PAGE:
A complicated week for Japan: car production in April plunged as manufacturers continue to face a shortfall in parts supply and credit rating agencies downgraded the outlook on the country’s debt to negative from stable.
However a bright spot for the country plagued with ongoing fears of deflation, in April for the first time in two years prices rose 0.6% from a year earlier according to the Statistics bureau.
Toyota, the world's biggest carmaker said its domestic production fell 74.5%, compared with the same month last year. Honda's Japanese output plummeted 81%, while Nissan reported a 48.7% decline at its factories in Japan.
Japan's carmakers have been facing a shortage of parts as the 11 March earthquake and tsunami disrupted the country's supply chain.
The effects of the disruption in Japan's supply chain have been felt well beyond the country's shores. Leading Japanese carmakers have reported a sharp drop in their global production numbers as well.
Meantime credit ratings agency Fitch downgraded its outlook on Japan's debt to negative from stable. Fitch said it was worried about the high levels of Japanese government debt.
Japan's sovereign credit-worthiness is under negative pressure from rising government indebtedness, said Andrew Colquhoun of Fitch. A stronger fiscal consolidation strategy is necessary to buffer the sustainability of the public finances against the adverse structural trend of population ageing.
In January this year, rating agency Standard & Poor's downgraded Japan's credit rating from AA to AA-, also citing Japan's worsening debt situation for the move.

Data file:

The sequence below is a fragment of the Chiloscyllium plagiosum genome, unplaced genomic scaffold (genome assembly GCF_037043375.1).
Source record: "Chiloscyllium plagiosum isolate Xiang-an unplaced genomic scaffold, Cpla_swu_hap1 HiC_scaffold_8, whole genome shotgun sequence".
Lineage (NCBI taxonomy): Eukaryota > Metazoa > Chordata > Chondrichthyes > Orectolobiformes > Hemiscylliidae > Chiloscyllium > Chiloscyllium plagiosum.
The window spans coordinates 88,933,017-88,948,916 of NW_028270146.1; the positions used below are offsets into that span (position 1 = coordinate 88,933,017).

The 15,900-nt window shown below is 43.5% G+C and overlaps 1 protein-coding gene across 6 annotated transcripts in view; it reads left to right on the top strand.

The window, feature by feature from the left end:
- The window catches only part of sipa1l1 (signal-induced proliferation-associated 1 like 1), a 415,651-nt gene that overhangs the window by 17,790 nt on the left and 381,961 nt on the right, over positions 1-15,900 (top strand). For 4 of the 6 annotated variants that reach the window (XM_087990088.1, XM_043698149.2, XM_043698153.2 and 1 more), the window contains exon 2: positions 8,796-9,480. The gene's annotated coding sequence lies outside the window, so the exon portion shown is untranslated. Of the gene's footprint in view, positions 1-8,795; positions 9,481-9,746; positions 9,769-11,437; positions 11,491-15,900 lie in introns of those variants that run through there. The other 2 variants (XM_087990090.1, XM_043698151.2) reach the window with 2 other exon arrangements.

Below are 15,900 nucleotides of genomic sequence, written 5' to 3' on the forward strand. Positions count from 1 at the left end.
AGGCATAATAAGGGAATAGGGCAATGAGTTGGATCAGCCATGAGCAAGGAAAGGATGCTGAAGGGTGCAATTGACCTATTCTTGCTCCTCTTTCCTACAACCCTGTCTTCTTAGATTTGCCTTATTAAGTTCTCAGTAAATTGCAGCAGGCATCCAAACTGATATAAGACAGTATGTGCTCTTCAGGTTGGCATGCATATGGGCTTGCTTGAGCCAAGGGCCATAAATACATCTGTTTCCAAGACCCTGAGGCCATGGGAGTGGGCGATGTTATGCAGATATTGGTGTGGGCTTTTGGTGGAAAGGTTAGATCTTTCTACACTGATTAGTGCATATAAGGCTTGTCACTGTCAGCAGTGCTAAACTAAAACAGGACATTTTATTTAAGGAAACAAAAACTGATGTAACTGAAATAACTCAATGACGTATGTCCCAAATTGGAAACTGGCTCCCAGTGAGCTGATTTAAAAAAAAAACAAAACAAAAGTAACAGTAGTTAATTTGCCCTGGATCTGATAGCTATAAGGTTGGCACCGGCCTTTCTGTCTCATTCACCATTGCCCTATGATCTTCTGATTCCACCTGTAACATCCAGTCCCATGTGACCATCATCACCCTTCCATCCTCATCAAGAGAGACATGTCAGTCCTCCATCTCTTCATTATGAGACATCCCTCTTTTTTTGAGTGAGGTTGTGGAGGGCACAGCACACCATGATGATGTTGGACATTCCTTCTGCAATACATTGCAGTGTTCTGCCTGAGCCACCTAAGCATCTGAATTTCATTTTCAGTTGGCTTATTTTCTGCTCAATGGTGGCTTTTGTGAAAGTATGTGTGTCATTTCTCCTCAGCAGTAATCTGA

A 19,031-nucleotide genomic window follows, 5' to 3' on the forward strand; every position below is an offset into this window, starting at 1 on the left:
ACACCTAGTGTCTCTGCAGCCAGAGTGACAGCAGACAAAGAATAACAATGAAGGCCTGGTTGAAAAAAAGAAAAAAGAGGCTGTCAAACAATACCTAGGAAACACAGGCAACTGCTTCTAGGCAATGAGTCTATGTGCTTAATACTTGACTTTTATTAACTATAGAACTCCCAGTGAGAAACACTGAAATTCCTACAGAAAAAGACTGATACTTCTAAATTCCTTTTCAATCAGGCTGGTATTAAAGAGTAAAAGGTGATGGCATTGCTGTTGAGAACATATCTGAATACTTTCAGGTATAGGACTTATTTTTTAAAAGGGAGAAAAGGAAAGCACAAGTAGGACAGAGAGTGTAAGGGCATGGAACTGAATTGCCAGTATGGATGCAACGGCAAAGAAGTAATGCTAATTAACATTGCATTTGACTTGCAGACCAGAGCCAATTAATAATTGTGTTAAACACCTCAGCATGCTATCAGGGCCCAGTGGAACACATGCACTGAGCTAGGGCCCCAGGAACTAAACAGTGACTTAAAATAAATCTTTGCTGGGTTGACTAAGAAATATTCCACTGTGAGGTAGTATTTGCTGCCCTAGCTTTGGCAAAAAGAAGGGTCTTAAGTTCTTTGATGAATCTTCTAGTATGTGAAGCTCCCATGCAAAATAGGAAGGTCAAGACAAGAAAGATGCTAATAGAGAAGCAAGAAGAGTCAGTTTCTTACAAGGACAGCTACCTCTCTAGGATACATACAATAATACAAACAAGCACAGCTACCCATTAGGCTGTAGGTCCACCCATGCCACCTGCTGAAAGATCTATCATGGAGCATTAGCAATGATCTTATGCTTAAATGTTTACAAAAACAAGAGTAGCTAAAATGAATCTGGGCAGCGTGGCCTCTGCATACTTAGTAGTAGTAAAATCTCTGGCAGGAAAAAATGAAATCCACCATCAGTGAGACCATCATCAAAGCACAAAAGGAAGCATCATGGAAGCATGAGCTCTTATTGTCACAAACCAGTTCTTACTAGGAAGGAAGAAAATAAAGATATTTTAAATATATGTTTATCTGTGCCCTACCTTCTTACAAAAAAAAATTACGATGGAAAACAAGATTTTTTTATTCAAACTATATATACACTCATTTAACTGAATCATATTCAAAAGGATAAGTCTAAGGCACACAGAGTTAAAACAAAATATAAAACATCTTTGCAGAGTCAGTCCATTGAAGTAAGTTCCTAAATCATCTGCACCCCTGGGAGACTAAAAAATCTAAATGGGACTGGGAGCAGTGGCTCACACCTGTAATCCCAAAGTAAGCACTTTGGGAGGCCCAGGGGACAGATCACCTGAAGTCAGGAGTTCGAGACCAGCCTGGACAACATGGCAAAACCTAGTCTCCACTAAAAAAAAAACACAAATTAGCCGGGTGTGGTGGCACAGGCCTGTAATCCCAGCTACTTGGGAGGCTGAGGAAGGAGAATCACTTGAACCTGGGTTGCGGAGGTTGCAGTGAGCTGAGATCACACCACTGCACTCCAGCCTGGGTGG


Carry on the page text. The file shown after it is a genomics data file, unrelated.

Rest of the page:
Finally for the first time in two years deflation was defeated as fuel imports surged following the earthquake and tsunami. Consumer prices rose by 0.6% in April, from a year earlier, according to the Statistics Bureau. Japan has been battling deflation or contracting prices for more than a decade.
Deflation leads to companies and most consumers putting off purchases, in hopes that prices will continue to fall. The April data is unlikely to reverse that trend, because the gains came largely from higher fuel prices.
The 11 March earthquake and tsunami left more than 24,000 people dead or missing but also destroyed some of Japan's ability to generate electricity. The country has been importing large amounts of fuel in order to make up the difference.
Japan's economy, the world's third largest, has slid back into recession after the devastation caused by the earthquake and tsunami. GDP shrank 0.9% in the first three months of the year. Japan's economy has now contracted for two quarters in a row, the generally accepted definition of a recession.